Local governments in China last year permitted 106 gigawatts of coal-fired capacity, about four times more than in 2021 and the equivalent of two large coal power plants per week–a total of 168 coal-fired units spread across 82 sites. It was also the highest amount permitted since 2015, according to a report by the Centre for Research on Energy and Clean Air (CREA) and Global Energy Monitor (GEM). Construction began on 50 gigawatts of those coal plants in 2022, a more than 50 percent increase from 2021. Several projects were able to obtain permits and financing and start construction within months of being announced. For comparison, all the generating stations in the UK from all sources combined add up to less than the 106 gigawatts that China permitted in 2022 of just coal units. China is expected to add 70 gigawatts of coal- and natural gas-fired generation in 2023. It is building coal plants to make its power system more reliable as the world pushes to electrify everything from heating to transportation, which will put more strain on the electric grid. China also needs affordable and reliable energy to run its industrial facilities, as it is the largest manufacturer in the world.
China’s new coal capacity connected to the grid had slowed in recent years after a decline in new approvals over the 2017-2020 period, but it is expected to rebound over the next few years, due to concerns about power shortages. Last summer’s drought and heat wave dried up generation from the country’s hydroelectric dams and increased electricity demand for air conditioners, which are becoming more common in China as the country increases its prosperity. Peak demand increased by more than 20 percent from a previous record. Power was cut to factories in hydroelectric areas such as Sichuan province, and aluminum smelters in Yunnan are still operating at reduced rates months later. China saw a rapid increase in peak loads in 2021 to 2022, with the highest recorded peak load increasing by 230 gigawatts. To avoid energy shortages, government officials have indicated that coal-fired generation is critical for the country’s economy. Many of the newly approved projects are identified as “supporting” baseload capacity designed to ensure the stability of the power grid and minimize blackout risks.
China has closed some small and efficient coal-fired units, but the number of closures is small. It closed 4.1 gigawatts of capacity last year and 5.2 gigawatts in 2021 in a coal fleet of well over 1000 gigawatts. Policies on closing down small and inefficient plants have been revised to keep these plants online instead as back-up or in normal operation after retrofitted units.
China also leads the world in wind turbines and solar panels, with installations expected to increase again from a record reached last year. China installed about 125 gigawatts of wind and solar power capacity last year according to government data, though both inherently work at fractions of their nameplate capacity. In 2023, the country is expected to bring 100 gigawatts of new solar power capacity and 65 gigawatts of wind power online. China is also the global leader in hydroelectricity production.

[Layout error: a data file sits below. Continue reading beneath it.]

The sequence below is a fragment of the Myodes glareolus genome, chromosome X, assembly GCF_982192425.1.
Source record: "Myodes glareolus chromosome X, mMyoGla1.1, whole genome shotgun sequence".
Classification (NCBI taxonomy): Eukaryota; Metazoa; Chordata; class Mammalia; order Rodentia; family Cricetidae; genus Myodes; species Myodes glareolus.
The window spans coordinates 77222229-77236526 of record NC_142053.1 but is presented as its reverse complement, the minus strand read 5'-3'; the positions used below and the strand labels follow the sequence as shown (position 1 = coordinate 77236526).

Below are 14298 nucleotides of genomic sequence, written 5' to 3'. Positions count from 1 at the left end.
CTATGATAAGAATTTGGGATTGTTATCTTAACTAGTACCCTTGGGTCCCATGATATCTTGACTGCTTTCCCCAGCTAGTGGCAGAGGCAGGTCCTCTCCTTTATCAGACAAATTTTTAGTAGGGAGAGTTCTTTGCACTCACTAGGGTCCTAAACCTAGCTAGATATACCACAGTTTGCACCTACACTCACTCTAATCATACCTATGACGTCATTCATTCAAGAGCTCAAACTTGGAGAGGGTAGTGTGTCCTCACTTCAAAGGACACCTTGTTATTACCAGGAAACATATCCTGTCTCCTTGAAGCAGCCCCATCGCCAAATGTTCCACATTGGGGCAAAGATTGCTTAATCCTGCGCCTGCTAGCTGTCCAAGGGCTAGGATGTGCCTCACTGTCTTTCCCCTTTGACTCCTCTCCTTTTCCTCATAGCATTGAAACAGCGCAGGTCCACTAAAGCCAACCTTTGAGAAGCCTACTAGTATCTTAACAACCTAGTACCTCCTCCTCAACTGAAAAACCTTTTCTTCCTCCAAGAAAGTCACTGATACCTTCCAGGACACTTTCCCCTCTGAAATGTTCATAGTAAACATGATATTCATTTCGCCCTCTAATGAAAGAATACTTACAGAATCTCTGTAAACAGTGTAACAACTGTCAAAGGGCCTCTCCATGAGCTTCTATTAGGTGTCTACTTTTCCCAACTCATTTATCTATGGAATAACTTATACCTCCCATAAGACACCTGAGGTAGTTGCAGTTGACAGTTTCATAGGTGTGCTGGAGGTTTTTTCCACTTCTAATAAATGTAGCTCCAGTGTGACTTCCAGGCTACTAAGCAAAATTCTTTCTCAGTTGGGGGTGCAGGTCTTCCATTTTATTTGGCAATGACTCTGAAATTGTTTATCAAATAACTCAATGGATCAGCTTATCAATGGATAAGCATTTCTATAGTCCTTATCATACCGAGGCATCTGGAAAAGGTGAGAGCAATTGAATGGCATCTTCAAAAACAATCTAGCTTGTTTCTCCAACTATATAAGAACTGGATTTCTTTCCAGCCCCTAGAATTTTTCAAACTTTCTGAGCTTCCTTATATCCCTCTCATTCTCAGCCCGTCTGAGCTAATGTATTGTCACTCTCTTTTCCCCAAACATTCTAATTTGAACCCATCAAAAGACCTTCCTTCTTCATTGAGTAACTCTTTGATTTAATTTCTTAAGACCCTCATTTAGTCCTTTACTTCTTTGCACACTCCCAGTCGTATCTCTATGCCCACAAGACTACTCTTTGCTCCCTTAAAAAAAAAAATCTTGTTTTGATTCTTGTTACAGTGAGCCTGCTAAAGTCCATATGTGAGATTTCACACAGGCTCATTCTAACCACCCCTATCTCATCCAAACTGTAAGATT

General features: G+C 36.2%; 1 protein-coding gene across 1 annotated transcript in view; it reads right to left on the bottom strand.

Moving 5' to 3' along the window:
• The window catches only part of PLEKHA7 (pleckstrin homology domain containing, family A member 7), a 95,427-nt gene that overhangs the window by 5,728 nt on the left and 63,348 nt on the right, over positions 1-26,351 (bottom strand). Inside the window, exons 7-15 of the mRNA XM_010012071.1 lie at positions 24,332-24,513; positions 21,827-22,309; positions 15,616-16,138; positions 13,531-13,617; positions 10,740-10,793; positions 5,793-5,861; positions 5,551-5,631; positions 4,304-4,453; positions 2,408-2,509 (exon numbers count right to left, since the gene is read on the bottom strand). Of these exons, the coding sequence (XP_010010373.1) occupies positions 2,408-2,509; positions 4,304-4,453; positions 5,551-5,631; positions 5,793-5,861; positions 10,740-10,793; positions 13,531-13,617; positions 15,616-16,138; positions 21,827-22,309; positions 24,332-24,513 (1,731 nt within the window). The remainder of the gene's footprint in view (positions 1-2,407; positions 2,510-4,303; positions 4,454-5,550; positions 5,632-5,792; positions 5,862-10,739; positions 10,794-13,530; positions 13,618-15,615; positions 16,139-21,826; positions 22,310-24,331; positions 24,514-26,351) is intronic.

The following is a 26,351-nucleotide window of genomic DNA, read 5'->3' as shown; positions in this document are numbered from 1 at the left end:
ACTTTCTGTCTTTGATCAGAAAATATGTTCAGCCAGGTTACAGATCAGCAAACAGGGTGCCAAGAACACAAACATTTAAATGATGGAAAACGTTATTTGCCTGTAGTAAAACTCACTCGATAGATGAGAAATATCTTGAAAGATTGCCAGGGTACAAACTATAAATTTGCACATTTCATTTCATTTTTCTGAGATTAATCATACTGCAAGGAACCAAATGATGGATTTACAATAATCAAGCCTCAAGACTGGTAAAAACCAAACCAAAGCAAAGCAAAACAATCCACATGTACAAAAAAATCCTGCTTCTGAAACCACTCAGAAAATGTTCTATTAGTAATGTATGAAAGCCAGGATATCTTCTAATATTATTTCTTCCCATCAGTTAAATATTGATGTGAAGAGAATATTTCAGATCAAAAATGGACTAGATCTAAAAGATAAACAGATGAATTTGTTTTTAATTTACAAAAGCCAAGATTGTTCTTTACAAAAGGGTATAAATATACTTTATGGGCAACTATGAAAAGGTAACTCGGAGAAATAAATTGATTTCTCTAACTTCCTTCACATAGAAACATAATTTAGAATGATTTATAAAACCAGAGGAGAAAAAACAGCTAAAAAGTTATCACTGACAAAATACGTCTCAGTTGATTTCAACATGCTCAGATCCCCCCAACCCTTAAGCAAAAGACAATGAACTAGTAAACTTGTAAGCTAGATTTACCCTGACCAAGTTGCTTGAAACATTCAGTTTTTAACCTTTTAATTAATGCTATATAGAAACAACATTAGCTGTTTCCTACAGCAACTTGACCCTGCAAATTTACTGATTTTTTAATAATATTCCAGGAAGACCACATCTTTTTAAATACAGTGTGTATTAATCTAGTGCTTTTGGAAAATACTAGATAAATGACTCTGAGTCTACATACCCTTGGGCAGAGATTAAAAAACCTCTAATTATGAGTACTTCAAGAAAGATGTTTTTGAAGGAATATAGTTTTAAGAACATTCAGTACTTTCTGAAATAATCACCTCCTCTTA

China’s electricity demand is expected to increase by about 6 percent this year, compared to 3.6 percent in 2022. According to government officials, China’s economy post-pandemic is expected to rely on coal-fired power plants, despite the average coal unit operating at only half its capacity. China accounts for about half of the world’s coal production and consumption, gets about 60 percent of its electricity from coal-fired power plants, and relies on coal imports to supplement its domestic production. China’s imports of coal from Russia were up 20 percent in 2022, to 68.06 metric tons. China imported additional Russian coal as other countries turned away from Russian exports due to the Russia’s invasion of Ukraine and Western sanctions, which drove down its price.
In 2020, China’s President Xi Jinping said his country’s goal would be for its carbon emissions to reach their highest point before 2030, with the country reaching carbon neutrality by 2060. The country’s new coal-fired generating capacity, however, represents about six times the amount of total coal-fired capacity added over the past year in the rest of the world. According to President Xi, China will “phase down” its consumption of coal after 2026, but there has been no commitment to cease construction of new coal-fired power units. However, China has said it will no longer build coal-fired power plants in other countries.
Of China’s six regional grids, the South and East grid are the only ones that do not have a thermal power overcapacity problem. Yet, 50 percent of newly announced projects and 40 percent of construction starts took place in the grids with overcapacity. Rather than building coal plants, critics want China to scale up investments in renewable generation to cover all of power demand growth and invest in grid expansions to connect areas with too many plants to the regions that legitimately need new capacity, like Sichuan and Yunnan. China has shown repeatedly, however, that it will do what it wants.
China is using its domestic resources of coal and building coal plants to ensure energy security as heat waves and droughts have caused electricity shortages. Along with building coal plants, China is also building solar and wind units, but it wants more baseload capacity from coal and natural gas to ensure the stability of its power grid and to minimize blackout risks. Many are viewing China’s building spree as wasteful given the climate goals that President Xi has established. But these goals will not necessarily be met, particularly if they involve the huge leaps of faith and capability as some of those that President Biden has announced that are now being tested in the real world.